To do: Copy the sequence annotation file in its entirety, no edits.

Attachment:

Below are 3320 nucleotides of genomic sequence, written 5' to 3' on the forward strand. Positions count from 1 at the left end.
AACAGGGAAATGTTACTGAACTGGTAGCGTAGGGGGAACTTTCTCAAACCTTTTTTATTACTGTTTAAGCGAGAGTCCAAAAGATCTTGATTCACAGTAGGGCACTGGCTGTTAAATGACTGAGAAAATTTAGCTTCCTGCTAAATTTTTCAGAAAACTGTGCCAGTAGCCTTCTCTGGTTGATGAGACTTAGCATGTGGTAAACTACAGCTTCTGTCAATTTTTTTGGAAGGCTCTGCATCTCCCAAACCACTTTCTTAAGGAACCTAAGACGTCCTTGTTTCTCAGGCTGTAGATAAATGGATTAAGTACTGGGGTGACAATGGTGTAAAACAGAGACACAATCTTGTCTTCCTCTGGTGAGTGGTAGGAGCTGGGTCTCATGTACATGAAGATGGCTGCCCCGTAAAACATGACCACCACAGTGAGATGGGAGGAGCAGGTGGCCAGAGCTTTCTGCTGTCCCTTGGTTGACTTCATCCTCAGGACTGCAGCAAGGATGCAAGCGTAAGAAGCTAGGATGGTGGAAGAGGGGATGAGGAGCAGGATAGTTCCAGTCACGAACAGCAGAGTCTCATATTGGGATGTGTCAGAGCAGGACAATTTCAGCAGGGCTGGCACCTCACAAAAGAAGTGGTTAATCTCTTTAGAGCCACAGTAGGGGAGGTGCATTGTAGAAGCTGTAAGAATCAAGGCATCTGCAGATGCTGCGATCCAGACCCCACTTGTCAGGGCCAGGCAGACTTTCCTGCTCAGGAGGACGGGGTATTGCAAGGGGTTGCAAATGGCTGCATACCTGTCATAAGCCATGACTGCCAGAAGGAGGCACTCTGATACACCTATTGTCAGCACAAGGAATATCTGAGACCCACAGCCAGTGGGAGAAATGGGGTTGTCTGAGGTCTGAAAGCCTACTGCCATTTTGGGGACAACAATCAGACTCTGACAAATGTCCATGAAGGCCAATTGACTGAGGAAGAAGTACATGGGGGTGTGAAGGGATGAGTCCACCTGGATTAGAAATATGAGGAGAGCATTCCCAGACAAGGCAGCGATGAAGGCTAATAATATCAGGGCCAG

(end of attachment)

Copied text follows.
Below are 3320 nucleotides of genomic sequence, written 5' to 3' on the forward strand. Positions count from 1 at the left end.
AACAGGGAAATGTTACTGAACTGGTAGCGTAGGGGGAACTTTCTCAAACCTTTTTTATTACTGTTTAAGCGAGAGTCCAAAAGATCTTGATTCACAGTAGGGCACTGGCTGTTAAATGACTGAGAAAATTTAGCTTCCTGCTAAATTTTTCAGAAAACTGTGCCAGTAGCCTTCTCTGGTTGATGAGACTTAGCATGTGGTAAACTACAGCTTCTGTCAATTTTTTTGGAAGGCTCTGCATCTCCCAAACCACTTTCTTAAGGAACCTAAGACGTCCTTGTTTCTCAGGCTGTAGATAAATGGATTAAGTACTGGGGTGACAATGGTGTAAAACAGAGACACAATCTTGTCTTCCTCTGGTGAGTGGTAGGAGCTGGGTCTCATGTACATGAAGATGGCTGCCCCGTAAAACATGACCACCACAGTGAGATGGGAGGAGCAGGTGGCCAGAGCTTTCTGCTGTCCCTTGGTTGACTTCATCCTCAGGACTGCAGCAAGGATGCAAGCGTAAGAAGCTAGGATGGTGGAAGAGGGGATGAGGAGCAGGATAGTTCCAGTCACGAACAGCAGAGTCTCATATTGGGATGTGTCAGAGCAGGACAATTTCAGCAGGGCTGGCACCTCACAAAAGAAGTGGTTAATCTCTTTAGAGCCACAGTAGGGGAGGTGCATTGTAGAAGCTGTAAGAATCAAGGCATCTGCAGATGCTGCGATCCAGACCCCACTTGTCAGGGCCAGGCAGACTTTCCTGCTCAGGAGGACGGGGTATTGCAAGGGGTTGCAAATGGCTGCATACCTGTCATAAGCCATGACTGCCAGAAGGAGGCACTCTGATACACCTATTGTCAGCACAAGGAATATCTGAGACCCACAGCCAGTGGGAGAAATGGGGTTGTCTGAGGTCTGAAAGCCTACTGCCATTTTGGGGACAACAATCAGACTCTGACAAATGTCCATGAAGGCCAATTGACTGAGGAAGAAGTACATGGGGGTGTGAAGGGATGAGTCCACCTGGATTAGAAATATGAGGAGAGCATTCCCAGACAAGGCAGCGATGAAGGCTAATAATATCAGGGCCAG